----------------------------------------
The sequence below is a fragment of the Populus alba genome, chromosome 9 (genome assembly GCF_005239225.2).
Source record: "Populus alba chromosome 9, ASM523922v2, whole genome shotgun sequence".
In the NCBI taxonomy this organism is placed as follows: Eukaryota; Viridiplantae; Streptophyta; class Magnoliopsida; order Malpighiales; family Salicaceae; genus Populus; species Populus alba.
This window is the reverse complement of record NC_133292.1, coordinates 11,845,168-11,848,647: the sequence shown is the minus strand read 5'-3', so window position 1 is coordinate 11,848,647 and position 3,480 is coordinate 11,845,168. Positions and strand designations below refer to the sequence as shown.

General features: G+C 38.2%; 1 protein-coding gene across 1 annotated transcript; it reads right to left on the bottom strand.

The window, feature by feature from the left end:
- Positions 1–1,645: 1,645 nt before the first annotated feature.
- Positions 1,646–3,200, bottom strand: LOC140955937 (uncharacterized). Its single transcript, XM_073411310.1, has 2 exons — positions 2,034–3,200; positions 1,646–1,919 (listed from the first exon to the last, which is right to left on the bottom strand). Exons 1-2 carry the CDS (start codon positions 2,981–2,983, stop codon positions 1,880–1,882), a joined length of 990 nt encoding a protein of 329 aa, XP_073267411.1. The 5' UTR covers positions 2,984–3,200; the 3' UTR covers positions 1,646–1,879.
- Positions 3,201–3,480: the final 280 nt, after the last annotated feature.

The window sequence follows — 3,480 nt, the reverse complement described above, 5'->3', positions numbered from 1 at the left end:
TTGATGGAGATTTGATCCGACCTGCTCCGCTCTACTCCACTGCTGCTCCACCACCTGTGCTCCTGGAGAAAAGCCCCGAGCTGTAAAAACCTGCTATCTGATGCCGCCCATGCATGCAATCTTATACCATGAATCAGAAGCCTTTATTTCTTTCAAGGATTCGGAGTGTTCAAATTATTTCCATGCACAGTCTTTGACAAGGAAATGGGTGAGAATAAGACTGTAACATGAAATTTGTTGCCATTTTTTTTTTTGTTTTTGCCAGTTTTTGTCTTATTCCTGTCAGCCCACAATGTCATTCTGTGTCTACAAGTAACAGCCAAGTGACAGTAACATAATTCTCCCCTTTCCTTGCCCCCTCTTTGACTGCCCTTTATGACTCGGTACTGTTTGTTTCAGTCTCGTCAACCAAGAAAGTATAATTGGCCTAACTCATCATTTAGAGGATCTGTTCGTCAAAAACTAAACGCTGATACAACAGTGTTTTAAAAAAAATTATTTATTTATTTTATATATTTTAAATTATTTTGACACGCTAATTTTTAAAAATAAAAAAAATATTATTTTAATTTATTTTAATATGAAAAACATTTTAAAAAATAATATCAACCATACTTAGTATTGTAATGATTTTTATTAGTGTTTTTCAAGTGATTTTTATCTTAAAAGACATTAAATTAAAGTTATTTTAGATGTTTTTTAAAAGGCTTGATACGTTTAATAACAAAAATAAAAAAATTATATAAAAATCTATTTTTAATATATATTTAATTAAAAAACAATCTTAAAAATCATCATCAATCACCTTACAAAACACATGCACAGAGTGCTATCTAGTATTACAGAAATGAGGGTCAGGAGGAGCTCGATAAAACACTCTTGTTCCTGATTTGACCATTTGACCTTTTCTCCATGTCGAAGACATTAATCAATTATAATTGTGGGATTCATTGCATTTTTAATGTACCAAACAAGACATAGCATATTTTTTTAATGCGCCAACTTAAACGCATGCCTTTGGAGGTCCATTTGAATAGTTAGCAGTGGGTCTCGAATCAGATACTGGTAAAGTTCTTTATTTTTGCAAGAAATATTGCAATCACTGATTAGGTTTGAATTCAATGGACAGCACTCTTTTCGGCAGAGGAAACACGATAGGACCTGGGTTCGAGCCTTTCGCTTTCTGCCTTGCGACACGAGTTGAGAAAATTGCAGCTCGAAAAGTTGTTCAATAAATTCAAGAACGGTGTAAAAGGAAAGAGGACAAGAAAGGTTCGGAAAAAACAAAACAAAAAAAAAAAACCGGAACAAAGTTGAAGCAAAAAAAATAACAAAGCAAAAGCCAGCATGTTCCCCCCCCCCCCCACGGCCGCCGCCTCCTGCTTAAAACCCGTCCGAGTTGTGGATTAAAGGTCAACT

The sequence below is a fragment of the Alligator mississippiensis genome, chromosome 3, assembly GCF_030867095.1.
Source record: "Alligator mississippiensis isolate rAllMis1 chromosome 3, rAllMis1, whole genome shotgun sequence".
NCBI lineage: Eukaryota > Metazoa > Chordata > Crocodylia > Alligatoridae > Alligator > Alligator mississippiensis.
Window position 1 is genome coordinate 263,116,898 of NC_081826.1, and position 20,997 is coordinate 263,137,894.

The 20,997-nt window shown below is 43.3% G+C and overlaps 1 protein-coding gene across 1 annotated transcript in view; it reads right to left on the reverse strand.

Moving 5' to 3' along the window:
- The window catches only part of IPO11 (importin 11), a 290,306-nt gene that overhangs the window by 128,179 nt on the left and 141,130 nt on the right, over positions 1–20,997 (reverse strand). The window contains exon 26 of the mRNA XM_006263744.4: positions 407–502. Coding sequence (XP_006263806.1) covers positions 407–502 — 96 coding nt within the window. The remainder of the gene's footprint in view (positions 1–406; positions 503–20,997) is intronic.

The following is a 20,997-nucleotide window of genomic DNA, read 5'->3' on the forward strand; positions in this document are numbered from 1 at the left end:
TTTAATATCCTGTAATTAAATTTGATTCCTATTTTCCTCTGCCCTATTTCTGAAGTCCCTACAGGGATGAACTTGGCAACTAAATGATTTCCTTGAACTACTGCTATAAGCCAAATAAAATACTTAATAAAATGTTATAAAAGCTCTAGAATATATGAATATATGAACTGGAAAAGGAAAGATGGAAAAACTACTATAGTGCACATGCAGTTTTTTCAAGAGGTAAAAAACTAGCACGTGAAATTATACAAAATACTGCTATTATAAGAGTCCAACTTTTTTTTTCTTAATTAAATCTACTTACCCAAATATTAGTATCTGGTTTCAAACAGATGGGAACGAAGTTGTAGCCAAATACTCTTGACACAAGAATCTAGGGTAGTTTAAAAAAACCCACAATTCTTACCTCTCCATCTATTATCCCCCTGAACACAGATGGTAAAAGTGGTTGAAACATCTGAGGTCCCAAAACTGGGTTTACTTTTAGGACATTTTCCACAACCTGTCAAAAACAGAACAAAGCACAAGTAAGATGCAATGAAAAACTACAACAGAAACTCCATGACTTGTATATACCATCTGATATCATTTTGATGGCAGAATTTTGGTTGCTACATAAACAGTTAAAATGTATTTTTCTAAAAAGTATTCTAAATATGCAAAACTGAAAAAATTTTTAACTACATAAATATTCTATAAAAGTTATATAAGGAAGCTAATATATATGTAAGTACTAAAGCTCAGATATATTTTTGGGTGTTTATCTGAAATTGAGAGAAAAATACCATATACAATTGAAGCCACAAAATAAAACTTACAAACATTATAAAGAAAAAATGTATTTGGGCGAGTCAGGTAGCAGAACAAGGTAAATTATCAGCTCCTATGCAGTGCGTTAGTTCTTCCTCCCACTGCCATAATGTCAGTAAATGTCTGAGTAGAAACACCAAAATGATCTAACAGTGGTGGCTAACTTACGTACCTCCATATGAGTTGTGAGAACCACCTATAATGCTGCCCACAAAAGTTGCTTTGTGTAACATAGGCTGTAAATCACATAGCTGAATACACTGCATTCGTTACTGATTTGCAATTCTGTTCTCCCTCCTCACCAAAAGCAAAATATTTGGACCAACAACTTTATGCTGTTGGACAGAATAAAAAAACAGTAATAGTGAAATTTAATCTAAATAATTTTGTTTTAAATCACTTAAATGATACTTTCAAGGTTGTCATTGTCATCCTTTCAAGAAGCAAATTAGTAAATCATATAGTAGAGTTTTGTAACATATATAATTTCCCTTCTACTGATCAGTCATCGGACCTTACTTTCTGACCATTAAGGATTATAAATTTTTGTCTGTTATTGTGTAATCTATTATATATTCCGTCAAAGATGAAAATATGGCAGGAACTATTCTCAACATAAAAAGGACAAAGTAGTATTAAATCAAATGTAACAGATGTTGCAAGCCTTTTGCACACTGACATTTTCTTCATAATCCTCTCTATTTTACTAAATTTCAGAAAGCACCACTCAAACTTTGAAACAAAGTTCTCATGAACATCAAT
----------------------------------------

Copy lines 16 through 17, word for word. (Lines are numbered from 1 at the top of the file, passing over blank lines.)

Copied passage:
The 20,997-nt window shown below is 43.3% G+C and overlaps 1 protein-coding gene across 1 annotated transcript in view; it reads right to left on the reverse strand.

Moving 5' to 3' along the window: